In the Wake of Trump, Republicans Step Up to Praise Authoritarian Kazakhstan

When Donald Trump praised Russian despot Vladimir Putin, declaring that “He’s been a leader far more than our president has been a leader,” and when Mike Pence reiterated that “I think it’s inarguable that Vladimir Putin has been a stronger leader in his country than Barack Obama has been,” they did not speak alone.  The President-Elect and Vice President-Elect spoke as part of a column of Republican politicians who praise and support authoritarian tyrants around the globe.

aderholtonkazakhstanThis morning, for instance, Republican congressman Robert Aderholt took to Twitter to brag about his public support for the government of Kazakhstan.  Lest we be accused of taking Rep. Aderholt’s speaking appearance at the 4th annual Kazakhstan United States Convention out of context, consider his speech to the U.S. Congress on Tuesday, April 28, 2015:

Mr. Speaker, I would like to recognize the importance of the relationship between Kazakhstan and the United States. I recently had the honor of meeting with Prime Minister of Kazakhstan Karim Massimov to discuss Kazakhstan and its contributions to the international community when the Prime Minister visited Washington to attend IMF and World Bank meetings.

“The Republic of Kazakhstan is an important partner to the United States in Central Asia in many ways and is key to our interests in that region and globally. Led by President Nursultan Nazarbayev, Kazakhstan is a reliable partner on the world stage in the areas of energy and regional security, economic development and trade and political and regional stability.”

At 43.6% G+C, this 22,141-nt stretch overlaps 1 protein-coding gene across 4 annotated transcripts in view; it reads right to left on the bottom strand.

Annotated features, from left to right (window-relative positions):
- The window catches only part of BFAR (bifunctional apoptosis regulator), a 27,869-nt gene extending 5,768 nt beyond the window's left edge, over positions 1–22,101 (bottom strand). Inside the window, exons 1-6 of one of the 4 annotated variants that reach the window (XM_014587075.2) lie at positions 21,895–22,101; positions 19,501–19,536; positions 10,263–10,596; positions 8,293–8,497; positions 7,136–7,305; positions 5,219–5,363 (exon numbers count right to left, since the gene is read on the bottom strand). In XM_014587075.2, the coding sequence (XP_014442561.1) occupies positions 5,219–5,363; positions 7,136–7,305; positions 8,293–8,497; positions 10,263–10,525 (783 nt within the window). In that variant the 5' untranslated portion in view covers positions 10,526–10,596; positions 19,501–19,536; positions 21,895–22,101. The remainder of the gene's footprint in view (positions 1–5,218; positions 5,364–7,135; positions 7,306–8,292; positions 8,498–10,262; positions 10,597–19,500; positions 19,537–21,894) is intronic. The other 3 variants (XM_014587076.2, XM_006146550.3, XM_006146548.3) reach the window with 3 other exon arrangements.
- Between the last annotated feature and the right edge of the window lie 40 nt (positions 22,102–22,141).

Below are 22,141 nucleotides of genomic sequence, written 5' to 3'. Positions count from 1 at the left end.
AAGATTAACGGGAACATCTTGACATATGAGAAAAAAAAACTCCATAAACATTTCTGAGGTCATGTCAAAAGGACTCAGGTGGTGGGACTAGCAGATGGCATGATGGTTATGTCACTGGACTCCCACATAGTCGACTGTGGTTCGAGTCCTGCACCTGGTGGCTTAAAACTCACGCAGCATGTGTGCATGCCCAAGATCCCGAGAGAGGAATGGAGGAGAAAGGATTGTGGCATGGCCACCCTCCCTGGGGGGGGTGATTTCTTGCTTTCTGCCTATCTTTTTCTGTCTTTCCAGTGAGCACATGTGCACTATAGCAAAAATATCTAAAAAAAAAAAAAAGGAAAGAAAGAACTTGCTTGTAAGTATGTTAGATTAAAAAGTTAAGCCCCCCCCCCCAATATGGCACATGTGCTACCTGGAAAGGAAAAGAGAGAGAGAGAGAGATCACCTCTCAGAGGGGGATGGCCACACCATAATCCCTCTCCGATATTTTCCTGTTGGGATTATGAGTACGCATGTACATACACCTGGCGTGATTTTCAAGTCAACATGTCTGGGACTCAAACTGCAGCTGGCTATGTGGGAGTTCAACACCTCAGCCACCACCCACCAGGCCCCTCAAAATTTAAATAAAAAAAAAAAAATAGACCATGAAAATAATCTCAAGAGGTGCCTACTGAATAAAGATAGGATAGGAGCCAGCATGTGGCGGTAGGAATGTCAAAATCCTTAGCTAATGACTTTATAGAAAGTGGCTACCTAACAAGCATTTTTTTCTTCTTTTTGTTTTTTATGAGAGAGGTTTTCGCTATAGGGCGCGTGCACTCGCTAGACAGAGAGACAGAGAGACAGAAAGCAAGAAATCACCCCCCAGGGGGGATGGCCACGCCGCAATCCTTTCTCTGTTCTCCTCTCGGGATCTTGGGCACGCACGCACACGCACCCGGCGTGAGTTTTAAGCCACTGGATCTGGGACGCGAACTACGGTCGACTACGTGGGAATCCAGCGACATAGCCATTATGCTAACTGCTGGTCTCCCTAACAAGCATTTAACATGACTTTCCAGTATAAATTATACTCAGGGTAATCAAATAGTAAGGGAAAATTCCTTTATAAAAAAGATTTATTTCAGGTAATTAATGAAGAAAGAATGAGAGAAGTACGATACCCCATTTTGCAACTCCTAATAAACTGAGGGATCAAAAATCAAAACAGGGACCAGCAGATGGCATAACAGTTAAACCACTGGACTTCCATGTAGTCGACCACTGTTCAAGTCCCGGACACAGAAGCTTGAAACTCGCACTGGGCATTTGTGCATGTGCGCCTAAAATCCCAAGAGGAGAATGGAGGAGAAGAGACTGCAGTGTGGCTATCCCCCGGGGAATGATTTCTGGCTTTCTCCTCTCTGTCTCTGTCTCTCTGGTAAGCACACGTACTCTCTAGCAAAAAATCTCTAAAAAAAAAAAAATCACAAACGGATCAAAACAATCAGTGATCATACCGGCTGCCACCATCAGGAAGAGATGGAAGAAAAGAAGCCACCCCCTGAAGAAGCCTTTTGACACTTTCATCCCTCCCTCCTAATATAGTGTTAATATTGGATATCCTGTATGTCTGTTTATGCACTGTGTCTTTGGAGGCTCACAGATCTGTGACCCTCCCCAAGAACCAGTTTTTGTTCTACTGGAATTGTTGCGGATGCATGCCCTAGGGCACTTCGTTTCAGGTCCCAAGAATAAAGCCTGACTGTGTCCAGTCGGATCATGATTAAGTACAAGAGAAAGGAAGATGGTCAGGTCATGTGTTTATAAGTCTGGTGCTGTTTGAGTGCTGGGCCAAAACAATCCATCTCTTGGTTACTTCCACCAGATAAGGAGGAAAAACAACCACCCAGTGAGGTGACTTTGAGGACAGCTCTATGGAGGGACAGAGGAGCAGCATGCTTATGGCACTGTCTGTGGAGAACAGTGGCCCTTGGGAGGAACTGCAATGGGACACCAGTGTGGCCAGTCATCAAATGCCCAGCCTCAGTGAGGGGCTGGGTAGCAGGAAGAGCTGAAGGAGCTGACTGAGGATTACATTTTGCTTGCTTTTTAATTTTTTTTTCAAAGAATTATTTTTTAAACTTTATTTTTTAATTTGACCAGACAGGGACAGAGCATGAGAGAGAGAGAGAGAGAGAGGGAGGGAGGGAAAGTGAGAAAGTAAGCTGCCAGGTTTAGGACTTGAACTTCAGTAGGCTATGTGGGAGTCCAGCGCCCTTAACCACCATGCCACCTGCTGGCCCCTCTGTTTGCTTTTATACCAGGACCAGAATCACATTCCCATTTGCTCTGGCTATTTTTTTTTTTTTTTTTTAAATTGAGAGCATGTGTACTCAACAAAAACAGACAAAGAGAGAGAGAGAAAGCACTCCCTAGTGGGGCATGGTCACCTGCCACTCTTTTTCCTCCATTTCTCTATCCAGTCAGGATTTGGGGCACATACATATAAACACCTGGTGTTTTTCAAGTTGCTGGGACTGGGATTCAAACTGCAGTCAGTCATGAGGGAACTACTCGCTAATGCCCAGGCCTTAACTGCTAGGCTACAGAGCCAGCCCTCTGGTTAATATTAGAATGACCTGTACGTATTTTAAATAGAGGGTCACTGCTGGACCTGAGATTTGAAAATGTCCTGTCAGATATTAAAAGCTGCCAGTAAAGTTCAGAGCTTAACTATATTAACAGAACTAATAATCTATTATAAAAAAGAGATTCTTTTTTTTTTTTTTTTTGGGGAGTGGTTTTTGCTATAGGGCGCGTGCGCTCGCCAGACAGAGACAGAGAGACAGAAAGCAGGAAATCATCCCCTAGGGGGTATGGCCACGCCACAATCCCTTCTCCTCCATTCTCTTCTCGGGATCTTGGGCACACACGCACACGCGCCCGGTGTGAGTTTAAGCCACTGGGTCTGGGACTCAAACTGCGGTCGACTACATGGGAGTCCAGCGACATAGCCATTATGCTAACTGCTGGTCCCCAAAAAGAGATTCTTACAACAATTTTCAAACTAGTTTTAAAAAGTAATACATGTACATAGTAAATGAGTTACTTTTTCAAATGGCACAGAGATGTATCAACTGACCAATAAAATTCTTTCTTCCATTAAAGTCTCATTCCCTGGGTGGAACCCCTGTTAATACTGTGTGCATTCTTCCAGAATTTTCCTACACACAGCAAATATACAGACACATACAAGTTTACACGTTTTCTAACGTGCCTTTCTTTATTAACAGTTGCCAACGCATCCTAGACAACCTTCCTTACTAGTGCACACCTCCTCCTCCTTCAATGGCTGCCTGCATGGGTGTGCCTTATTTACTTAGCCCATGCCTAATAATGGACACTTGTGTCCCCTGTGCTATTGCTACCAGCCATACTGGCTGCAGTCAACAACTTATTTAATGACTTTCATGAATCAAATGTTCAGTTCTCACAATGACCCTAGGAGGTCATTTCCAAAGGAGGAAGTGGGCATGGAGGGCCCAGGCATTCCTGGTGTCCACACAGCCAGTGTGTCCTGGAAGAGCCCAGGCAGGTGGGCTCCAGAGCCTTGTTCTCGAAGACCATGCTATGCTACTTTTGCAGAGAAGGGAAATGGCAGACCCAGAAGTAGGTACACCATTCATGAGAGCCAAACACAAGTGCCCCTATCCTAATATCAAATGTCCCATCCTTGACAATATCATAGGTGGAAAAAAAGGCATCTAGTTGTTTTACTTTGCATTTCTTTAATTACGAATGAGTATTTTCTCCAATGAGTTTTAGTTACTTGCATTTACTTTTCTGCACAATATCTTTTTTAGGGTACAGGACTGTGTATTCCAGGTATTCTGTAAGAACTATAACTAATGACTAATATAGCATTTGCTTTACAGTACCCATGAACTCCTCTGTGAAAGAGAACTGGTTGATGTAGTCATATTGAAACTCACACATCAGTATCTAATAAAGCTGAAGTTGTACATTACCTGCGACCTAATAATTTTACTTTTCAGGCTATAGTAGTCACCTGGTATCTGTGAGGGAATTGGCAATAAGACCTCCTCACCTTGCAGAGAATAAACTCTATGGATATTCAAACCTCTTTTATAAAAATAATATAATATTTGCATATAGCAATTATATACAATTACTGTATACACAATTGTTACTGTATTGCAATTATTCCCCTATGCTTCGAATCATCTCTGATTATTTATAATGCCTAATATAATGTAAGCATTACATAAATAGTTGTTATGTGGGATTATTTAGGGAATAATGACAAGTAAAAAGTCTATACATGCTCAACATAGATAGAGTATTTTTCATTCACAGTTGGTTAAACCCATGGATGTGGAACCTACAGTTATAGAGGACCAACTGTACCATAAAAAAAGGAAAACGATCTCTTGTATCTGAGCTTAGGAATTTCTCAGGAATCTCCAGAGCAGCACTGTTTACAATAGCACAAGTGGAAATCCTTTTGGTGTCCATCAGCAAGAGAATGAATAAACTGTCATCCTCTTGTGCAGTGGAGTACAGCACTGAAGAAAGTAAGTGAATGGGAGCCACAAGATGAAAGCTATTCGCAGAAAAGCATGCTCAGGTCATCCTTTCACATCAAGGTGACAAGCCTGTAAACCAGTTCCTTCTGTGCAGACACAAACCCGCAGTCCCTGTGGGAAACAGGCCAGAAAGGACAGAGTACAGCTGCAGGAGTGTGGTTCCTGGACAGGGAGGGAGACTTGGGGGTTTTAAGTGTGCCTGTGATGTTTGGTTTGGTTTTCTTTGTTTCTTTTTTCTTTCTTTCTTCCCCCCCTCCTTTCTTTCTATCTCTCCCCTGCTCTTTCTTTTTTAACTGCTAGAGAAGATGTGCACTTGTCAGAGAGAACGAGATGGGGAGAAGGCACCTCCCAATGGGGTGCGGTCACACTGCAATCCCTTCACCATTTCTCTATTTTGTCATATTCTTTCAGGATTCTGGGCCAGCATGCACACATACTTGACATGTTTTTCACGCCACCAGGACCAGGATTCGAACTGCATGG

Robert Aderholt did not mention in his remarks today or in his speech to Congress last year that, as Human Rights Watch, Amnesty International and the U.S. State Department have documented, the government of Kazakhstan:

  • Tightly restricts freedom of speech, forbidding criticism of the government or its leaders
  • Classifies tolerant expressions regarding LGBT citizens as impermissible “propaganda”
  • Violates freedom of the press, shutting down newspapers that report inconvenient truths
  • Fines and occasionally jails citizens for practicing religion in a manner not approved by the government
  • Censors the Internet
  • Outlaws any public assembly not approved by the government
  • Regularly jails protesters without charge
  • Tortures its people with impunity
  • Arrests workers when they organize for better pay and workplace safety
  • Forbids any constitutional changes without the approval of its president
  • Runs elections in which no significant challengers to ruling leaders are permitted to run
  • Exhibits significant election-related irregularities

Robert Aderholt mentioned none of these violations of human rights in his laudatory speeches.

Aderholt is not alone in this regard. Republican congressman Dana Rohrabacher, who Donald Trump is considering as a contender to be the next United States Secretary of State, delivered a speech before the U.S. Congress last Thursday in which he praised the government of Kazakhstan without reservation — and, like Robert Aderholt, made absolutely no mention of Kazakhstan’s record of human rights abuse.

In the Trump Era, Republican despot-coddling is becoming a matter of regular practice.